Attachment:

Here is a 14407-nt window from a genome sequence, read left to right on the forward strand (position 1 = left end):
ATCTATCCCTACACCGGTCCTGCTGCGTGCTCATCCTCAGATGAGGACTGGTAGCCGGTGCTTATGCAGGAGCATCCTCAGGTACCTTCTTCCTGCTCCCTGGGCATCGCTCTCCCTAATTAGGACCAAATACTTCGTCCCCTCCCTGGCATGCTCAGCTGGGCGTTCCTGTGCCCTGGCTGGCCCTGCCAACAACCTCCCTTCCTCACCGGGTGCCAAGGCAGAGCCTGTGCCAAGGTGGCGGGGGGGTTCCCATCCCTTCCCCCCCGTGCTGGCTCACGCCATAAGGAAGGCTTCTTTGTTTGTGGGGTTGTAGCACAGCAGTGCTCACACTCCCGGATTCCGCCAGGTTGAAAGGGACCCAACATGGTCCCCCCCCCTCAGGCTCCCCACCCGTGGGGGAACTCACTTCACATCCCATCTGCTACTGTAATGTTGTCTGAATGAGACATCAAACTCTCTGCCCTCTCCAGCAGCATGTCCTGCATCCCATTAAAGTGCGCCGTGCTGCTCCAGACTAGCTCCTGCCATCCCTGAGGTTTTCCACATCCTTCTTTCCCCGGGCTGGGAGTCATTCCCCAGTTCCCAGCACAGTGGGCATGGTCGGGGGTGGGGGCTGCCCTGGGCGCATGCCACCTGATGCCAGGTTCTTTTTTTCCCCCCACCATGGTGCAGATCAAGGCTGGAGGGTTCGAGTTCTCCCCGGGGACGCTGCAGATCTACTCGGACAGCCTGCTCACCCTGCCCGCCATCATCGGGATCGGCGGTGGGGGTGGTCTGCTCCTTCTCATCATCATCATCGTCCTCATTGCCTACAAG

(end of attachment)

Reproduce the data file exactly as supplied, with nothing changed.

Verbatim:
Here is a 14407-nt window from a genome sequence, read left to right on the forward strand (position 1 = left end):
ATCTATCCCTACACCGGTCCTGCTGCGTGCTCATCCTCAGATGAGGACTGGTAGCCGGTGCTTATGCAGGAGCATCCTCAGGTACCTTCTTCCTGCTCCCTGGGCATCGCTCTCCCTAATTAGGACCAAATACTTCGTCCCCTCCCTGGCATGCTCAGCTGGGCGTTCCTGTGCCCTGGCTGGCCCTGCCAACAACCTCCCTTCCTCACCGGGTGCCAAGGCAGAGCCTGTGCCAAGGTGGCGGGGGGGTTCCCATCCCTTCCCCCCCGTGCTGGCTCACGCCATAAGGAAGGCTTCTTTGTTTGTGGGGTTGTAGCACAGCAGTGCTCACACTCCCGGATTCCGCCAGGTTGAAAGGGACCCAACATGGTCCCCCCCCCTCAGGCTCCCCACCCGTGGGGGAACTCACTTCACATCCCATCTGCTACTGTAATGTTGTCTGAATGAGACATCAAACTCTCTGCCCTCTCCAGCAGCATGTCCTGCATCCCATTAAAGTGCGCCGTGCTGCTCCAGACTAGCTCCTGCCATCCCTGAGGTTTTCCACATCCTTCTTTCCCCGGGCTGGGAGTCATTCCCCAGTTCCCAGCACAGTGGGCATGGTCGGGGGTGGGGGCTGCCCTGGGCGCATGCCACCTGATGCCAGGTTCTTTTTTTCCCCCCACCATGGTGCAGATCAAGGCTGGAGGGTTCGAGTTCTCCCCGGGGACGCTGCAGATCTACTCGGACAGCCTGCTCACCCTGCCCGCCATCATCGGGATCGGCGGTGGGGGTGGTCTGCTCCTTCTCATCATCATCATCGTCCTCATTGCCTACAAG